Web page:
SAN FRANCISCO – The nation's public schools are falling under severe financial stress as states slash education spending and drain federal stimulus money that staved off deep classroom cuts and widespread job losses.
School districts have already suffered big budget cuts since the recession began two years ago, but experts say the cash crunch will get a lot worse as states run out of stimulus dollars.
The result in many hard-hit districts: more teacher layoffs, larger class sizes, smaller paychecks, fewer electives and extracurricular activities, and decimated summer school programs.
The situation is particularly ugly in California, where school districts are preparing for mass layoffs and swelling class sizes as the state grapples with another massive budget shortfall.
The crisis concerns parents like Michelle Parker in San Francisco, where the school district is preparing to lay off hundreds of school employees and raise class sizes because it faces a $113 million budget deficit over next two years.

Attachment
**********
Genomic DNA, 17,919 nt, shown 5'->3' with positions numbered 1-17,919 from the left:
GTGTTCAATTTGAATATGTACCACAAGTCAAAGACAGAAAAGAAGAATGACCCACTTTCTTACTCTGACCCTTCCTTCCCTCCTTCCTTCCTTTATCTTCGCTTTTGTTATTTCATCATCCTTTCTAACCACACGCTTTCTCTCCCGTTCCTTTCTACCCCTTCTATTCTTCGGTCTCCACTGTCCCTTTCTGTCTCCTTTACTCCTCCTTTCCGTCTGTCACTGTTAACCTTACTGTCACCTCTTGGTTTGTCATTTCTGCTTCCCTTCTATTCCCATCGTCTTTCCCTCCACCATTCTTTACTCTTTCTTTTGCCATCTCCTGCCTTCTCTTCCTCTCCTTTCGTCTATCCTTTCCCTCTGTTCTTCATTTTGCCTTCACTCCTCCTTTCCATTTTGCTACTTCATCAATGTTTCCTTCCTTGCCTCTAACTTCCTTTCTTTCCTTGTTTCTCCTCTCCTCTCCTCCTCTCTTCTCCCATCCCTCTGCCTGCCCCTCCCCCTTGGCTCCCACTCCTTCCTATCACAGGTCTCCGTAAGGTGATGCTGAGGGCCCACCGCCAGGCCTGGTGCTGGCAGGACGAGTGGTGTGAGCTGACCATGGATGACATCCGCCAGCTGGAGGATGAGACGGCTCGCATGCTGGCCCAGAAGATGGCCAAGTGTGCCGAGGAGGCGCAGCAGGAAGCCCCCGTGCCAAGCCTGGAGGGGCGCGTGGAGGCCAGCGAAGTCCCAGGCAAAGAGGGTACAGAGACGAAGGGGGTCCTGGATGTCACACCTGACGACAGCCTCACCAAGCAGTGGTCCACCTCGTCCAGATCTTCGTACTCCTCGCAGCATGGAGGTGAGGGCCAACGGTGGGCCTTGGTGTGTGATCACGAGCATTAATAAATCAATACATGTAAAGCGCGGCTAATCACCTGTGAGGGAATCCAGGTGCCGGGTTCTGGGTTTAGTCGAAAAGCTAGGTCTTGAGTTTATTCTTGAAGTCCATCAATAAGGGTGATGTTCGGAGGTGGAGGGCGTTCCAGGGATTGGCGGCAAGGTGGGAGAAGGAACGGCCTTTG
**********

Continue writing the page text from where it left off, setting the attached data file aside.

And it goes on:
"I'm worried they're not going to have the quality education that's going to make them competitive in a global society," said Parker, who has three kids in district elementary schools.
Around the country, state governments are cutting money for schools as they grapple with huge budget gaps triggered by high unemployment, sluggish retail sales and falling real estate prices. A recent report by the Center on Budget and Policy Priorities found that 41 states face midyear budget shortfalls totaling $35 billion.
"The states are facing a dismal financial picture," said Jack Jennings, president of the Center on Education Policy.
The Obama administration's $787 billion federal stimulus package provided roughly $100 billion for education, including $54 billion to stabilize state budgets. In October the White House said the stimulus created or saved 250,000 education jobs.
But many states have used most of their stimulus money, leaving little to cushion budget cuts in the coming fiscal year.